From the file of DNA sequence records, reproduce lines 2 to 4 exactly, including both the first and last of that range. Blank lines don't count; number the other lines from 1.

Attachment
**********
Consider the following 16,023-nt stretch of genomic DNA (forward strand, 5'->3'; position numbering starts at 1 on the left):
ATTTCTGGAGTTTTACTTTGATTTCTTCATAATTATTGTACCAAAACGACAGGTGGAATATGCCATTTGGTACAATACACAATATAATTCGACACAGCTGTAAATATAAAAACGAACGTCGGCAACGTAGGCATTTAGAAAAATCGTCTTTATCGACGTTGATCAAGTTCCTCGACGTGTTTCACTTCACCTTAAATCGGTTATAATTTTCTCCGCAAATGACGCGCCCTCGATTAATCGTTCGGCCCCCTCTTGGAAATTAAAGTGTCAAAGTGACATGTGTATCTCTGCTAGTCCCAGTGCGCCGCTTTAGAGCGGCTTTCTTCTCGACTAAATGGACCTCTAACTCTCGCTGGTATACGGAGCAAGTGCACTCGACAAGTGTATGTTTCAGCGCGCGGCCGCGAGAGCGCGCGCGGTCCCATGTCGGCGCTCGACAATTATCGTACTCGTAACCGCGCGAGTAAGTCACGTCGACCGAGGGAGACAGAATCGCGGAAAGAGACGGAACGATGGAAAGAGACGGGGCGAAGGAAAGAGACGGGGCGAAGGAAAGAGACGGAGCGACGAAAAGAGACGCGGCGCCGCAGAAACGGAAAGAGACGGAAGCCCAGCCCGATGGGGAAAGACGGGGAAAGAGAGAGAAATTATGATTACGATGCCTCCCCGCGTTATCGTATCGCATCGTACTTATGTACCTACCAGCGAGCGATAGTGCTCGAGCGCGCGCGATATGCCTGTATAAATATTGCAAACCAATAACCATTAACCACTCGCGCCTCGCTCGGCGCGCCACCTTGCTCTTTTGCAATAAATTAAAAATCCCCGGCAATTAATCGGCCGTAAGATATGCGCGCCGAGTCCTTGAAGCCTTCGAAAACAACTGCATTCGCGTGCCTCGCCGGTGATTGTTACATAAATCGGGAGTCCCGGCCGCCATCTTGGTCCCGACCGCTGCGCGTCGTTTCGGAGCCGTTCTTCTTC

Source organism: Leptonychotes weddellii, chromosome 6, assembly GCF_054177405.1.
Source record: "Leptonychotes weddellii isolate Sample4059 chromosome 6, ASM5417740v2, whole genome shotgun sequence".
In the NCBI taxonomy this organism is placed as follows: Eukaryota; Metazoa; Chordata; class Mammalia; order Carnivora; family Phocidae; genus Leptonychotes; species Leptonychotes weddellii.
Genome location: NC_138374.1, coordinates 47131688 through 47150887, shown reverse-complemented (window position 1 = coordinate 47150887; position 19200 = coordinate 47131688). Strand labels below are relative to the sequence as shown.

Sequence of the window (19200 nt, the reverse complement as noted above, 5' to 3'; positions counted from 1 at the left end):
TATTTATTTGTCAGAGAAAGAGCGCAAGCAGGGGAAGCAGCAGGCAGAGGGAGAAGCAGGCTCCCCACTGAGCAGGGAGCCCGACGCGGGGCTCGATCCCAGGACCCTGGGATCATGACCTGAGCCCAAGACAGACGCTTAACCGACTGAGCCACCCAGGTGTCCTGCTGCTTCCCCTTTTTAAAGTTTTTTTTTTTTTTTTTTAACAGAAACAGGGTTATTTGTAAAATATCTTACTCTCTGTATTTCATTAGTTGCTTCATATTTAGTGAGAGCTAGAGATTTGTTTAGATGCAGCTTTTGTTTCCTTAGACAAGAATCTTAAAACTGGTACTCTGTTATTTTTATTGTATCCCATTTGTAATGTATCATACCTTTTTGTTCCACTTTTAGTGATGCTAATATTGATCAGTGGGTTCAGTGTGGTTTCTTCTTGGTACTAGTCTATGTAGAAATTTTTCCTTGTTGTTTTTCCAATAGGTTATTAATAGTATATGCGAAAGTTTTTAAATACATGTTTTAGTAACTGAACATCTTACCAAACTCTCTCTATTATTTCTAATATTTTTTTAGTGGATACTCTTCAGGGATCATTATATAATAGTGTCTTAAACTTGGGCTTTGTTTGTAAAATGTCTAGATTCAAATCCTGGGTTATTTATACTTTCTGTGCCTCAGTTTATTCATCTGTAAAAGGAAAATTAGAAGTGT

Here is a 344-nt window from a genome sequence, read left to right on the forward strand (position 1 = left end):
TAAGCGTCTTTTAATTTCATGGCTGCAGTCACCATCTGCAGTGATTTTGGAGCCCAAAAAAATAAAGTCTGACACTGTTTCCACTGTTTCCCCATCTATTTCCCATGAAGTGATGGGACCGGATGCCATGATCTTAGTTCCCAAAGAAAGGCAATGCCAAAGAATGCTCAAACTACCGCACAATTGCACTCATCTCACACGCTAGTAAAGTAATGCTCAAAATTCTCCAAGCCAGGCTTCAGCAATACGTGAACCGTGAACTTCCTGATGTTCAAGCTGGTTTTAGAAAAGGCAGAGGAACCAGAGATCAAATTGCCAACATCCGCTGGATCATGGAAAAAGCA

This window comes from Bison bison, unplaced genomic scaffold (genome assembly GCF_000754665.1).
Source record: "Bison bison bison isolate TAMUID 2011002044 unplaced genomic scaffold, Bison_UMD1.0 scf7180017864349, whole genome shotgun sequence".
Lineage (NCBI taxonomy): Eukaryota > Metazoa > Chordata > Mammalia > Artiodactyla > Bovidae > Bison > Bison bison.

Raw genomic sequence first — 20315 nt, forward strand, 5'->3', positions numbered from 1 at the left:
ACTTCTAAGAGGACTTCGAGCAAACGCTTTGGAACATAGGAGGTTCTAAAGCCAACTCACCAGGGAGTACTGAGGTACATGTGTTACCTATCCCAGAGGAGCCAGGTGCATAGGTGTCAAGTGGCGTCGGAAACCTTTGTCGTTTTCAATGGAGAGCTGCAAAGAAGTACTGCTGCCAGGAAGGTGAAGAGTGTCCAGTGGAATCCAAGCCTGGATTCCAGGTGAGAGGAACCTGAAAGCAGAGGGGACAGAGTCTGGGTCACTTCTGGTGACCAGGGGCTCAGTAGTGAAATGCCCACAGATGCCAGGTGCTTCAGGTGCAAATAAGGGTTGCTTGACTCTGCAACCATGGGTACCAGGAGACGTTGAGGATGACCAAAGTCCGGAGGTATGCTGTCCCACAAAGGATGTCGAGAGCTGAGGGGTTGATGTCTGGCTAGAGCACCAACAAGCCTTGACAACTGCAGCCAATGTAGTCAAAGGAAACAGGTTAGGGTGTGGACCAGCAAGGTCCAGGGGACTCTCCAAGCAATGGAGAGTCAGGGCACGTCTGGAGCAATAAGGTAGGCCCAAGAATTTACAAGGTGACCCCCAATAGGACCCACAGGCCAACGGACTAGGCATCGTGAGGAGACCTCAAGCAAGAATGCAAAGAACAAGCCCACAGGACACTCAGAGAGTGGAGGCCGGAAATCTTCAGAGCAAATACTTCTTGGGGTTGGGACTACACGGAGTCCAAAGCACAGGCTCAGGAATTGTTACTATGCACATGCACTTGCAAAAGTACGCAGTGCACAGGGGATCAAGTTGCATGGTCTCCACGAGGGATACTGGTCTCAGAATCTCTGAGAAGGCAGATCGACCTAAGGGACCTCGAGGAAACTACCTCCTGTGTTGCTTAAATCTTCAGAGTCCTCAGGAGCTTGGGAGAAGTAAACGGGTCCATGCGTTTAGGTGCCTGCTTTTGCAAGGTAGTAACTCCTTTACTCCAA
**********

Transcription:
ATTTCTGGAGTTTTACTTTGATTTCTTCATAATTATTGTACCAAAACGACAGGTGGAATATGCCATTTGGTACAATACACAATATAATTCGACACAGCTGTAAATATAAAAACGAACGTCGGCAACGTAGGCATTTAGAAAAATCGTCTTTATCGACGTTGATCAAGTTCCTCGACGTGTTTCACTTCACCTTAAATCGGTTATAATTTTCTCCGCAAATGACGCGCCCTCGATTAATCGTTCGGCCCCCTCTTGGAAATTAAAGTGTCAAAGTGACATGTGTATCTCTGCTAGTCCCAGTGCGCCGCTTTAGAGCGGCTTTCTTCTCGACTAAATGGACCTCTAACTCTCGCTGGTATACGGAGCAAGTGCACTCGACAAGTGTATGTTTCAGCGCGCGGCCGCGAGAGCGCGCGCGGTCCCATGTCGGCGCTCGACAATTATCGTACTCGTAACCGCGCGAGTAAGTCACGTCGACCGAGGGAGACAGAATCGCGGAAAGAGACGGAACGATGGAAAGAGACGGGGCGAAGGAAAGAGACGGGGCGAAGGAAAGAGACGGAGCGACGAAAAGAGACGCGGCGCCGCAGAAACGGAAAGAGACGGAAGCCCAGCCCGATGGGGAAAGACGGGGAAAGAGAGAGAAATTATGATTACGATGCCTCCCCGCGTTATCGTATCGCATCGTACTTATGTACCTACCAGCGAGCGATAGTGCTCGAGCGCGCGCGATATGCCTGTATAAATATTGCAAACCAATAACCATTAACCACTCGCGCCTCGCTCGGCGCGCCACCTTGCTCTTTTGCAATAAATTAAAAATCCCCGGCAATTAATCGGCCGTAAGATATGCGCGCCGAGTCCTTGAAGCCTTCGAAAACAACTGCATTCGCGTGCCTCGCCGGTGATTGTTACATAAATCGGGAGTCCCGGCCGCCATCTTGGTCCCGACCGCTGCGCGTCGTTTCGGAGCCGTTCTTCTTC

Source organism: Leptonychotes weddellii, chromosome 6, assembly GCF_054177405.1.
Source record: "Leptonychotes weddellii isolate Sample4059 chromosome 6, ASM5417740v2, whole genome shotgun sequence".